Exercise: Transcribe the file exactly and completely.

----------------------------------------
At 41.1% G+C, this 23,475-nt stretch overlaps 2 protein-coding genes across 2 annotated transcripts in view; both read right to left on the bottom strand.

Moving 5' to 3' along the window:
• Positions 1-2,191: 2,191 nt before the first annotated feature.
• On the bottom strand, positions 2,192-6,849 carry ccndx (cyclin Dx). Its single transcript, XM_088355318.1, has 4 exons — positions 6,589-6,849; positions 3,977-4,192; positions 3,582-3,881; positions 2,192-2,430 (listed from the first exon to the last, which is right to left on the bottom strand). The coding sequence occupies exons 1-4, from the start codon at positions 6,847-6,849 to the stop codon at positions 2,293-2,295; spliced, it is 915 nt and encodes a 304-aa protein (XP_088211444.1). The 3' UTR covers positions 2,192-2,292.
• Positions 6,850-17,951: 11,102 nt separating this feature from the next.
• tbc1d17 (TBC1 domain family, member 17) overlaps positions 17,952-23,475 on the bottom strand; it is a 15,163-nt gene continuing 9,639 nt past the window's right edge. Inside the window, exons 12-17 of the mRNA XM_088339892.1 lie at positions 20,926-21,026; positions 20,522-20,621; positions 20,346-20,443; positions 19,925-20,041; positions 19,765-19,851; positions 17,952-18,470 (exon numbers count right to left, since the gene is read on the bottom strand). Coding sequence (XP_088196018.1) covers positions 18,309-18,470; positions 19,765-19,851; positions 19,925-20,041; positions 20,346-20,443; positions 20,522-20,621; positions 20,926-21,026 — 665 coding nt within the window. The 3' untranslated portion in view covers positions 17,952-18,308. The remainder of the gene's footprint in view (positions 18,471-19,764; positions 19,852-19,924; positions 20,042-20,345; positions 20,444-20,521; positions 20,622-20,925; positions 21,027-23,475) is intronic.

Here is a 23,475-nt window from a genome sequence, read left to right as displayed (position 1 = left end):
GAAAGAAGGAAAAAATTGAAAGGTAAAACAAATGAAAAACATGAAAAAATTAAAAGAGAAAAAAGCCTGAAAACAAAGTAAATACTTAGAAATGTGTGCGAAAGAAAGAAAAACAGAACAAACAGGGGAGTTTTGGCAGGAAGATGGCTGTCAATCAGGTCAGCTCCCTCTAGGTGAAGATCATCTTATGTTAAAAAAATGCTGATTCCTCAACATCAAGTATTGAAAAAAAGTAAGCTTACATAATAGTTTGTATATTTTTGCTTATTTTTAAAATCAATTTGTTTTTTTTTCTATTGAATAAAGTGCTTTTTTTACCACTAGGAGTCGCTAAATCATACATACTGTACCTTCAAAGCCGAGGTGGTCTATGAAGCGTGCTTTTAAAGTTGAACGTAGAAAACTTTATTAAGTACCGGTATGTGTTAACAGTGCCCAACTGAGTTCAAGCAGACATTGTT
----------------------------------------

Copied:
At 41.1% G+C, this 23,475-nt stretch overlaps 2 protein-coding genes across 2 annotated transcripts in view; both read right to left on the bottom strand.

Moving 5' to 3' along the window:
• Positions 1-2,191: 2,191 nt before the first annotated feature.
• On the bottom strand, positions 2,192-6,849 carry ccndx (cyclin Dx). Its single transcript, XM_088355318.1, has 4 exons — positions 6,589-6,849; positions 3,977-4,192; positions 3,582-3,881; positions 2,192-2,430 (listed from the first exon to the last, which is right to left on the bottom strand). The coding sequence occupies exons 1-4, from the start codon at positions 6,847-6,849 to the stop codon at positions 2,293-2,295; spliced, it is 915 nt and encodes a 304-aa protein (XP_088211444.1). The 3' UTR covers positions 2,192-2,292.
• Positions 6,850-17,951: 11,102 nt separating this feature from the next.
• tbc1d17 (TBC1 domain family, member 17) overlaps positions 17,952-23,475 on the bottom strand; it is a 15,163-nt gene continuing 9,639 nt past the window's right edge. Inside the window, exons 12-17 of the mRNA XM_088339892.1 lie at positions 20,926-21,026; positions 20,522-20,621; positions 20,346-20,443; positions 19,925-20,041; positions 19,765-19,851; positions 17,952-18,470 (exon numbers count right to left, since the gene is read on the bottom strand). Coding sequence (XP_088196018.1) covers positions 18,309-18,470; positions 19,765-19,851; positions 19,925-20,041; positions 20,346-20,443; positions 20,522-20,621; positions 20,926-21,026 — 665 coding nt within the window. The 3' untranslated portion in view covers positions 17,952-18,308. The remainder of the gene's footprint in view (positions 18,471-19,764; positions 19,852-19,924; positions 20,042-20,345; positions 20,444-20,521; positions 20,622-20,925; positions 21,027-23,475) is intronic.

Here is a 23,475-nt window from a genome sequence, read left to right as displayed (position 1 = left end):
GAAAGAAGGAAAAAATTGAAAGGTAAAACAAATGAAAAACATGAAAAAATTAAAAGAGAAAAAAGCCTGAAAACAAAGTAAATACTTAGAAATGTGTGCGAAAGAAAGAAAAACAGAACAAACAGGGGAGTTTTGGCAGGAAGATGGCTGTCAATCAGGTCAGCTCCCTCTAGGTGAAGATCATCTTATGTTAAAAAAATGCTGATTCCTCAACATCAAGTATTGAAAAAAAGTAAGCTTACATAATAGTTTGTATATTTTTGCTTATTTTTAAAATCAATTTGTTTTTTTTTCTATTGAATAAAGTGCTTTTTTTACCACTAGGAGTCGCTAAATCATACATACTGTACCTTCAAAGCCGAGGTGGTCTATGAAGCGTGCTTTTAAAGTTGAACGTAGAAAACTTTATTAAGTACCGGTATGTGTTAACAGTGCCCAACTGAGTTCAAGCAGACATTGTT